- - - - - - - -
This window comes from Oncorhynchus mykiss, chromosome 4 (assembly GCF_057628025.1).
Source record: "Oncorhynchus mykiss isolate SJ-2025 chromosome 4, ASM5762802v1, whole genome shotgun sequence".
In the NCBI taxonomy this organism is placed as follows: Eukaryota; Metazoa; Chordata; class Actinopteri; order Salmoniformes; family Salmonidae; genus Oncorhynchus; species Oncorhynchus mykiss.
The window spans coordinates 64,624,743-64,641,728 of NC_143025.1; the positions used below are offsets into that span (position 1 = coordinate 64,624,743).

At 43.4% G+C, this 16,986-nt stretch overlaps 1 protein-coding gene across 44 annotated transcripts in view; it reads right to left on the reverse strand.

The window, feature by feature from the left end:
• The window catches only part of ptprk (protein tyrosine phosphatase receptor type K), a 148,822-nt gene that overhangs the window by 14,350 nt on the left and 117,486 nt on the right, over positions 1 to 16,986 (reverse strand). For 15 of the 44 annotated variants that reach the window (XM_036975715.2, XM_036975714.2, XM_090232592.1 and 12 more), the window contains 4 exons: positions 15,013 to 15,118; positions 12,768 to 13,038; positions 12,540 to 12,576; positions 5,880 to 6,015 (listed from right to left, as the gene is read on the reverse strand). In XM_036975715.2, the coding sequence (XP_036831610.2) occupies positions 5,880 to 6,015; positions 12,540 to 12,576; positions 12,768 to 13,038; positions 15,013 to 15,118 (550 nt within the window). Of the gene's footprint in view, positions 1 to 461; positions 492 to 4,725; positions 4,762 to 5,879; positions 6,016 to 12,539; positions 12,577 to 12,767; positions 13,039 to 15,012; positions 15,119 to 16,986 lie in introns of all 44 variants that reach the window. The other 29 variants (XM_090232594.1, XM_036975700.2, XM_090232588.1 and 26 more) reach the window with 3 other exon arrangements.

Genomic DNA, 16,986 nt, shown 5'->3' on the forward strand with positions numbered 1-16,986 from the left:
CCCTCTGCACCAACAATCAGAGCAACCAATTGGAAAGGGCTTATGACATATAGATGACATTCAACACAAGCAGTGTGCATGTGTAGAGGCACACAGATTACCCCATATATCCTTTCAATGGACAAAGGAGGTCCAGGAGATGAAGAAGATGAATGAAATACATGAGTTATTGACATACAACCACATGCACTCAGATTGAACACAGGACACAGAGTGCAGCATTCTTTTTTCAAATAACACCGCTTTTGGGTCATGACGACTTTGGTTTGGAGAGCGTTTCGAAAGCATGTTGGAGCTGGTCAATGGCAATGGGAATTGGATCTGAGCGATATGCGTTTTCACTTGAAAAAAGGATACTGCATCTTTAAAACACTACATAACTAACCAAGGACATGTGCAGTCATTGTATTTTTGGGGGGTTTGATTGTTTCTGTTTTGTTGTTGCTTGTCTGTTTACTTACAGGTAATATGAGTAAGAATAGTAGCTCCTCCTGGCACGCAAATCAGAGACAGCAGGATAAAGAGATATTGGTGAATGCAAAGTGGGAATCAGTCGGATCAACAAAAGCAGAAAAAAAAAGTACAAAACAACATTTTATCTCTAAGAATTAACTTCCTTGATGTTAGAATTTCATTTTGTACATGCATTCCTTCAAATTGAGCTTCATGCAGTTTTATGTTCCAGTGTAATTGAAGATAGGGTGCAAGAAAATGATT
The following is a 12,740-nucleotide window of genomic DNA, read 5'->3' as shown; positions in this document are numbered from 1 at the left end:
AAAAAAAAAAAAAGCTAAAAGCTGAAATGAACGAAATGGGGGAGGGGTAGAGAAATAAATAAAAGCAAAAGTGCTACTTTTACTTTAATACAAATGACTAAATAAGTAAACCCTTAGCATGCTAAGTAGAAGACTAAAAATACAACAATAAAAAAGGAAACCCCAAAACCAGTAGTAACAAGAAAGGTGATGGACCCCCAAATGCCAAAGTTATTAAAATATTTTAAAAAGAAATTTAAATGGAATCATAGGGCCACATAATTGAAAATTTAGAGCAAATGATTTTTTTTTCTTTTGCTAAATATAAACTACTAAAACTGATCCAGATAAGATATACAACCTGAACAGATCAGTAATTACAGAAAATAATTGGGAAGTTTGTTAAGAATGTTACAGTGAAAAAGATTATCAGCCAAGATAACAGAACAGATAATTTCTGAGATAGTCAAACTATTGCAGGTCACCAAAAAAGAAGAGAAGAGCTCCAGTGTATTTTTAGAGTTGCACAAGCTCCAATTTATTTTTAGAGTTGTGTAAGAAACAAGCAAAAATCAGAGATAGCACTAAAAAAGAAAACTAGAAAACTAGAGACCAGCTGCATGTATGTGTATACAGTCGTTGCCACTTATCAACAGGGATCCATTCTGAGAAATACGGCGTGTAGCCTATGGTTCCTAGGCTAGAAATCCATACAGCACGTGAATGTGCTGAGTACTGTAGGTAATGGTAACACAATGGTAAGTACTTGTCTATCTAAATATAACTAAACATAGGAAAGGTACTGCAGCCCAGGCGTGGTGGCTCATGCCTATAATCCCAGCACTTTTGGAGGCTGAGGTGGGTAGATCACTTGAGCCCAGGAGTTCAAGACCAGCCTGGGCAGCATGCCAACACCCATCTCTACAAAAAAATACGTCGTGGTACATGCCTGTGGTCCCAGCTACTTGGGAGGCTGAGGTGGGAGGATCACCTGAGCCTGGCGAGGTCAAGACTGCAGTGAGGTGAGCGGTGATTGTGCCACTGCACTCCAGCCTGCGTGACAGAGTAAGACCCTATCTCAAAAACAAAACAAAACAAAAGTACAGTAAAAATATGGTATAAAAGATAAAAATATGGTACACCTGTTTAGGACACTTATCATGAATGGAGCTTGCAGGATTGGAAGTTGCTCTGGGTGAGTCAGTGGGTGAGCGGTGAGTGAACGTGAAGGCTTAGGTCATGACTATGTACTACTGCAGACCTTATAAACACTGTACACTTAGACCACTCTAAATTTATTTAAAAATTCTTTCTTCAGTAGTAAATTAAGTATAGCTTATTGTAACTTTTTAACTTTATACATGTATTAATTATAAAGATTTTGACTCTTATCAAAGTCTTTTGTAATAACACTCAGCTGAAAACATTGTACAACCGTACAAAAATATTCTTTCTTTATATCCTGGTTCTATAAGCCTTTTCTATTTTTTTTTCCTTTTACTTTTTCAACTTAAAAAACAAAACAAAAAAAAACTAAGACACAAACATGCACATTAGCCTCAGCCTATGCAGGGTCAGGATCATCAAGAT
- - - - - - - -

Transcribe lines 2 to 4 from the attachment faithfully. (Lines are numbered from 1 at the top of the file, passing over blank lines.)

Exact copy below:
Source record: "Oncorhynchus mykiss isolate SJ-2025 chromosome 4, ASM5762802v1, whole genome shotgun sequence".
In the NCBI taxonomy this organism is placed as follows: Eukaryota; Metazoa; Chordata; class Actinopteri; order Salmoniformes; family Salmonidae; genus Oncorhynchus; species Oncorhynchus mykiss.
The window spans coordinates 64,624,743-64,641,728 of NC_143025.1; the positions used below are offsets into that span (position 1 = coordinate 64,624,743).